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Southeast Asian History

Our overnight stay in Bali allowed us to see more of East Bali, including the fabulous scenery at Sidemen, and a visit to the new museum established in the main palace of Karangasem (Amlapura). East Bali still gives a sense of what made Bali so attractive before rampant over-development, you can actually see the rice fields and villages, rather than an expanse of wall-to-wall artshops, hotels, coffee shops and villas.

The Puri Karangasem Museum gives a great insight into palace life, although you have to imagine the royal family, courtiers and servants in residence, since the palace is beautifully quiet, and most people have moved to Denpasar. The Museum has a nice introductory explanation sheet, and some wonderful old colonial photographs in the restored main buildings, although some of these images need labels to explain who is who and what their significance is. Interestingly our driver, a Padang Bai local, came in to see the Museum too, since this was a new experience for him.

Anchoring at Padang Bai was fascinating, since this was the spot where the first Dutch ships stopped in 1597. Great views, but it’s amazing how much the whole coast of Bali, once pristine, is now covered in little housing developments and hotels. And let’s not talk about the desperate hassling as you step onto the jetty. Despite all the shows of government planning and marketing, the poor distribution of tourist income means that tourism is stuck in a time warp in which poorer Balinese crave the instant tourist dollar, and can’t understand why shoving a bit of ugly tat in someone’s face doesn’t produce instant wealth. In a competitive market such as exists in Southeast Asia, the poor experiences of Bali that many tourists encounter can have long-term consequences.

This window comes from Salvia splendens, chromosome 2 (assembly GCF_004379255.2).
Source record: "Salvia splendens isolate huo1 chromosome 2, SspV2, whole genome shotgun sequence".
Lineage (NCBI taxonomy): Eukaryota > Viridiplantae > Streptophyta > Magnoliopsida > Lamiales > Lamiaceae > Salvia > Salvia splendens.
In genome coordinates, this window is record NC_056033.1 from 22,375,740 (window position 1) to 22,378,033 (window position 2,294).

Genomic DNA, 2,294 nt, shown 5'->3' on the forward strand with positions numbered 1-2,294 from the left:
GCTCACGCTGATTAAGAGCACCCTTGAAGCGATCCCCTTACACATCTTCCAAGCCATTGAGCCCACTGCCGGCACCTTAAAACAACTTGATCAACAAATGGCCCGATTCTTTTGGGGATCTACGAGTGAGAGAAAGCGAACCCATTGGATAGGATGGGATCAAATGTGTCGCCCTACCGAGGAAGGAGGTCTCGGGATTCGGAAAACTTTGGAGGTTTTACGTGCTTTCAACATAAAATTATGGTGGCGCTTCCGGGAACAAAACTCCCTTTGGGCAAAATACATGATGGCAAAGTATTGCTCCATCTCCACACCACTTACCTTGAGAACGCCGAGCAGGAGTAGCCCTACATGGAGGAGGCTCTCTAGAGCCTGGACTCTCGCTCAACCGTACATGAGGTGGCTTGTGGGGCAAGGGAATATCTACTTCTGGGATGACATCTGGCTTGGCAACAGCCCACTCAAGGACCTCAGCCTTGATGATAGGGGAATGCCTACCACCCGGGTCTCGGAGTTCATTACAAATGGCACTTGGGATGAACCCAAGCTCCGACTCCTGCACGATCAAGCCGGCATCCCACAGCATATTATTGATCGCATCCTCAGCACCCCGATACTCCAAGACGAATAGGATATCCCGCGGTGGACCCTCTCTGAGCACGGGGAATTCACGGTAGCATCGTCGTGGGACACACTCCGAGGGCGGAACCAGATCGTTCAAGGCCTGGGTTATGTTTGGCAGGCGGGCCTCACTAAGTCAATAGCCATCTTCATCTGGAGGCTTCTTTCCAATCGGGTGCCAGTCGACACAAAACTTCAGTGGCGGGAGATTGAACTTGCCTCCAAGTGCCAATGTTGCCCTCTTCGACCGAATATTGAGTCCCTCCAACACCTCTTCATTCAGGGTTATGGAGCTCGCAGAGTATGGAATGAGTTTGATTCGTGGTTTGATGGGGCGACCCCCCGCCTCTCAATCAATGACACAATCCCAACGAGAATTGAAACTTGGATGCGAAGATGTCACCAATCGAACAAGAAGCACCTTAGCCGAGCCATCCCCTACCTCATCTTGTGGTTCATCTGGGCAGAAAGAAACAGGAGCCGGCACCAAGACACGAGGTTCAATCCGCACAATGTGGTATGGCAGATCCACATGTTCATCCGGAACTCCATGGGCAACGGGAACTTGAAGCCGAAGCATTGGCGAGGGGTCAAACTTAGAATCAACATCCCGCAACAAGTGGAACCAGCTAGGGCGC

After Bali we sailed through the Makassar Straits, with small dolphins alongside, and a high traffic in industrial shipping going both ways. The next stop was Sandakan, very much your average out-of-the-way Southeast Asian port, although the old town had been completely flattened in World War II. We visited the memorial to the Sandakan POWs who died in the camp and on the death marches. The memorial is a park on the site of the camp, disturbingly beautiful for something so awful. The main display brings home the suffering of the nearly 2,500 prisoners who died in camp or on the forced marches, or at their destination at Ranau, over 200km away. My father had been in the Australian Army during World War II, and as part of the Pacific Command ended up in hospital at Morotai in this period. There he heard a first-hand account from Jack Wong Sue, the Z Force commando who had observed the March and helped three of the six survivors. As much as I know about the history of Japanese militarism, I cannot comprehend how such inhuman brutality could be possible.